“Let your speech always be gracious, seasoned with salt, so that you may know how you ought to answer everyone.”

– Colossians 4:6



At an introductory meeting with a potential business contact to exchange ideas, I was confronted with a request that revealed the true intent of the meeting. After the normal exchange of introductions and pleasantries, I was asked by the other person if he could be my mentor for a fee of two hundred dollars an hour. I recoiled in my mind and wondered why someone would go into sell mode in the first five minutes. It revealed to me the man’s true purpose: not to exchange ideas as he had originally stated, but to harvest money. Because of that one question, I checked out of the meeting, having pleasantly continued just long enough to not offend him.

“When we talk long enough, our words reveal who we are.”

Over time, we learn to discover who is sincere and who isn’t. By listening carefully, we get the clues. It’s in what people ask and their level of interest in us. If it is sincere, the words will be in the form of questions to get to know us. We will know people’s level of interest in us by their use of the word “I” or “me.” Used too often these words indicate self-focus. Do the other person’s words suggest partnership? Is the language appropriate for the meeting? Is the context of his or her comments designed to explore or tell? Are the words gracious or are they demeaning? These are the clues we can derive from the words people use. When we talk long enough, our words reveal who we are.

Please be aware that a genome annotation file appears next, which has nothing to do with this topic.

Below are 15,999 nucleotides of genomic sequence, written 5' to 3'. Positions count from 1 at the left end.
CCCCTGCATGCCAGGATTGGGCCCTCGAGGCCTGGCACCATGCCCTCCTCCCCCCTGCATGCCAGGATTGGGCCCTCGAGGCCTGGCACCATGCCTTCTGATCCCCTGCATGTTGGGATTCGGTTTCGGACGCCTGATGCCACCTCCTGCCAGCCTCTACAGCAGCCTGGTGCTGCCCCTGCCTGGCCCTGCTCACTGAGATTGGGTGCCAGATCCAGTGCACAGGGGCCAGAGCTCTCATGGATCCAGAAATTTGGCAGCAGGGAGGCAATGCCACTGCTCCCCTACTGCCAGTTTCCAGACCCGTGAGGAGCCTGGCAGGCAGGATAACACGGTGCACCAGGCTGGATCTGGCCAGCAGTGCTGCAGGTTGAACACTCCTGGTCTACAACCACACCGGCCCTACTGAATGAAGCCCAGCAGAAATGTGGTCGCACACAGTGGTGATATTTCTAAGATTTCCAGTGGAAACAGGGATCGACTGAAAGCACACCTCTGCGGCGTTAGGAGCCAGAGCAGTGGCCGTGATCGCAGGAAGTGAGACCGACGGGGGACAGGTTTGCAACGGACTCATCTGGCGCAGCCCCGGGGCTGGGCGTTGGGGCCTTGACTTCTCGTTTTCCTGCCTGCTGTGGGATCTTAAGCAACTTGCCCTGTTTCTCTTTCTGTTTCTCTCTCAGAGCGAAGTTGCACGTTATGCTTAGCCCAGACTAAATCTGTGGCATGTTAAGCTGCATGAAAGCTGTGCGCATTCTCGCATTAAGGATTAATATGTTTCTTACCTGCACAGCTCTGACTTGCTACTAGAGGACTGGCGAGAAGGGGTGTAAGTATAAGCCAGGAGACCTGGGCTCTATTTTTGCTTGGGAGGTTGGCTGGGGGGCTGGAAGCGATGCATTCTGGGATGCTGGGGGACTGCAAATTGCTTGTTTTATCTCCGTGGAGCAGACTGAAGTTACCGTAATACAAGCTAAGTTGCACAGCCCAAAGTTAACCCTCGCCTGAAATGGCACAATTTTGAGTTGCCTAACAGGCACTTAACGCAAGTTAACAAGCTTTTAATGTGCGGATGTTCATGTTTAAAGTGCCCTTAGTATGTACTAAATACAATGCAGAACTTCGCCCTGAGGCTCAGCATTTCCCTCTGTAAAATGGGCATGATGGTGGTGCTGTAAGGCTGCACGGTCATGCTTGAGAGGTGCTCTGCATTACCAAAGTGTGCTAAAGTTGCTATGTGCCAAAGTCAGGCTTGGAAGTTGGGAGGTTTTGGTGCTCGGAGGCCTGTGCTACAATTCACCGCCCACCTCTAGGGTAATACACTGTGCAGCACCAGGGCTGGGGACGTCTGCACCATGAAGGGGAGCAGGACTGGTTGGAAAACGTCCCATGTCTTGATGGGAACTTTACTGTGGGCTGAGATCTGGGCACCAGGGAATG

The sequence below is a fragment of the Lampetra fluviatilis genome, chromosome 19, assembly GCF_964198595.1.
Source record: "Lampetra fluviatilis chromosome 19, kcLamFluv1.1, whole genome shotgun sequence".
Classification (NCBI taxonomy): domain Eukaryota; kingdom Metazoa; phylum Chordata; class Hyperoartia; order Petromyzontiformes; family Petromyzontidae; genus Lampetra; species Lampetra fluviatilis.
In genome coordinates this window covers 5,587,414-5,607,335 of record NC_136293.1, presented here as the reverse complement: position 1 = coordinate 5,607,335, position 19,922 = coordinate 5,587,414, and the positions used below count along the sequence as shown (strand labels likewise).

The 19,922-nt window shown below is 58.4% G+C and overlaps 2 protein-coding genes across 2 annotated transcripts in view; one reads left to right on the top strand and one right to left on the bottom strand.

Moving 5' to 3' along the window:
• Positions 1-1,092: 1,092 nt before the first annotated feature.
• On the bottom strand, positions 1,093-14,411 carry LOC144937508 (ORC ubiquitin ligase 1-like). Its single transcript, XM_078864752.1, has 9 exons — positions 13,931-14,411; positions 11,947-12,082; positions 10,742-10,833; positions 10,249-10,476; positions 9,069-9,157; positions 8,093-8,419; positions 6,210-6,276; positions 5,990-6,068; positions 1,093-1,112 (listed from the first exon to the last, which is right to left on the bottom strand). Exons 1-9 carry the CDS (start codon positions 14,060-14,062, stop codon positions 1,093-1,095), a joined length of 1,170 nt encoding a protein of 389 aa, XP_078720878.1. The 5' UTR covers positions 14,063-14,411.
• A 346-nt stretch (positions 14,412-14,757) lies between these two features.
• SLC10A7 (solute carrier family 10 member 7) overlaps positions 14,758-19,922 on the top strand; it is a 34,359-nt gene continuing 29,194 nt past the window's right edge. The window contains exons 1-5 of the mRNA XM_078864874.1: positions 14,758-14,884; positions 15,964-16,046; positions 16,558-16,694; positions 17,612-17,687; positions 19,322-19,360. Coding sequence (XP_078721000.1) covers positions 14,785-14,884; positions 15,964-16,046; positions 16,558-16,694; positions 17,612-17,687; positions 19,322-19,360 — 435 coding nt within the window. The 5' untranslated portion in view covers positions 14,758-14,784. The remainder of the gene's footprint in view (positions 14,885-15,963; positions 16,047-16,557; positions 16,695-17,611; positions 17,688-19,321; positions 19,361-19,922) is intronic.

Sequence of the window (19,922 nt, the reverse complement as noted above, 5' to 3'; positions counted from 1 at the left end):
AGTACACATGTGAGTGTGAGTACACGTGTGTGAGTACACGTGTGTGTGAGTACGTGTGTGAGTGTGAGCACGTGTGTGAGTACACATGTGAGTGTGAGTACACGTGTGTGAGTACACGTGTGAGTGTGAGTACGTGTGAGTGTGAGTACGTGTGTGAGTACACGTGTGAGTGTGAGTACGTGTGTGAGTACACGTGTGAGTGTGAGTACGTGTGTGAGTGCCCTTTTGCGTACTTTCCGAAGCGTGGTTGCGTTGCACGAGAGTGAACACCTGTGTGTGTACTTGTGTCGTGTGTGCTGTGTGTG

“The Bible tells us the power words have and calls us to be cautious in what we say and how we say it.”

I was always amazed by Peter Brown, the treasurer of Foot Locker. He would come out of a meeting and tell me exactly what actually just got said. He deciphered this not only by the words that were used, but also by their timing and context. Peter himself was always interested in others. His words were almost always gracious, and people liked and trusted him. He was unfailingly polite and courteous. His words revealed a genuine interest in the other person. Words mattered to Peter, both in what he said and what he heard.

The Bible talks about the power of words and calls us to be cautious in what we say and how we say it. It asks us to be gracious and seasoned with salt. Salt symbolizing integrity and wisdom. People will hear this in our words. Not just in the words we say, but in when we use them. When our hearts are oriented toward being gracious and mutual, our words will flow in the same vein.

Blessings, until next time,
Bruce L. Hartman



How do we prepare for an important meeting?

Do we think of the other person when we ask questions?

Do we seek our agenda or a mutual agenda?